But the Soviet Empire gave way almost entirely peacefully and without a fight. How did that happened?
.. The key conclusion of Suraska, enounced in italics in the last chapter, is that the break up is due to “the general failure of communist regimes–their inability to build a modern state” (p. 134). It is “the state weakness, rather than its omnipotence [that] stalled communist project of modernization and, most notably, Gorbachev’s perestroika”
.. the arbitrary nature of Communist state, overseen by the Communist party, prevented it from ever developing a responsible and impersonal machinery of Weberian bureaucracy. Such a machinery that follows well-known and rational rules cannot be established if the power is arbitrary. And without such a machinery, the project of modernization is doomed.
.. When Gorbachev tried to recentralize decision-making in order to promote his reforms, he was obstructed at all levels and eventually figured out that without the republican support he could accomplish nothing. This is why, as Suraska writes, at the last Party congress in 1991, he outbid his competitors (Yegor Ligachev) by formally bringing all regional party bosses into the Politburo and thus effectively confederalizing the Party and the country. But even that proved too little too late as the largest unit, Russia under Yeltsin, became, together with the Baltic republics, the most secessionist.
.. Suraska rightly adds to this vertical de-concentration of power the ever-present wariness and competition between the Party, the secret services (KGB) and the Army. The triangular relationship where two actors try to weaken and control the third contributed to the collapse.
.. Andropov’s positon (according to the transcripts of the Politburo meetings) that “even if Poland falls under the control of “Solidarity” …[non-intervention] will be” (p. 70) was grounded in the belief that every Soviet foreign intervention (Hungary 1956, Czechoslovakia 1968) reinforced the power of the Army and thus, if KGB were ever come on top, Army must not be in the driver’s seat.
.. In perhaps the most original insight, Suraska deals with the ideology of Gorbachev and the first entirely Soviet-raised and bred generation that came to power in the mid-1980s. They were influenced by post-Marxist thinking where democracy or its absence were simple external (or non-essential) features: democracy was a sham since the “real power” resides elsewhere. “Armed” with this belief and the 1970 ideas of convergence of the two systems plus (in my opinion) millenarian Marxist view that Communism represents the future of mankind, they began to see no significant contradictions between the two systems and trusted that even the introduction of democracy would not affect their positions. Thus, in an ironic twist, Suraska, who is thoroughly critical of both Marxist and post-Marxist theories, credits the latter (p. 147) for bringing to an end the Marxist-based regimes.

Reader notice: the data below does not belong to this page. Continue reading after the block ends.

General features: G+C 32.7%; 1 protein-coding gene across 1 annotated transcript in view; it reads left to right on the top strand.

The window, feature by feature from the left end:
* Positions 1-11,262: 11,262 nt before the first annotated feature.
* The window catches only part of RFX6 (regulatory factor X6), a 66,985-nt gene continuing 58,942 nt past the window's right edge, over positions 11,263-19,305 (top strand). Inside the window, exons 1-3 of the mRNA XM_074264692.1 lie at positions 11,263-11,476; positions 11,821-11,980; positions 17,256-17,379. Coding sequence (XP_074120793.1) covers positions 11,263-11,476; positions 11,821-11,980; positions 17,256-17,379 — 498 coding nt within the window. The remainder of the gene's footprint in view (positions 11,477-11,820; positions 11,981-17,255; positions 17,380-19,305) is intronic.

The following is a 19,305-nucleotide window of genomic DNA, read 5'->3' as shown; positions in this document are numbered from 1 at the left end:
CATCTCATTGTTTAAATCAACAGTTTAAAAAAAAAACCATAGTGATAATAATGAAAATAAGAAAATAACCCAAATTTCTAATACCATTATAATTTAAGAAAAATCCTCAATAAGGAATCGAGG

.. Suraska discusses Communist rejection of the state and its rules-bound procedures (which make Communists ideological brethrens of anarchists) and compellingly argues for the complementarity of “council (“soviet”) democracy and central planning. Both eviscerate the state, take over its functions, impose arbitrary decision-making, and do away with the division of powers. Anarchic and despotic features are thus shown to go together, moreover to be in need of each other.
So while it would be unethical for a psychiatrist to say that President Trump has narcissistic personality disorder, he or she could discuss common narcissistic character traits, like grandiosity and intolerance of criticism, and how they might explain Mr. Trump’s behavior. In other words, psychiatrists can talk about the psychology and symptoms of narcissism in general, and the public is free to decide whether the information could apply to the individual.
.. Besides, even if you posit that a president has a mental disorder, that in itself may say little about his fitness to serve. After all, Lincoln had severe depression. Theodore Roosevelt was probably bipolar.
According to a study based on biographical data, 18 of America’s first 37 presidents met criteria suggesting they suffered from a psychiatric disorder during their lifetime: 24 percent from depression, 8 percent from anxiety, 8 percent from bipolar disorder and 8 percent from alcohol abuse or dependence. And 10 of those presidents showed signs of mental illness while they were in office.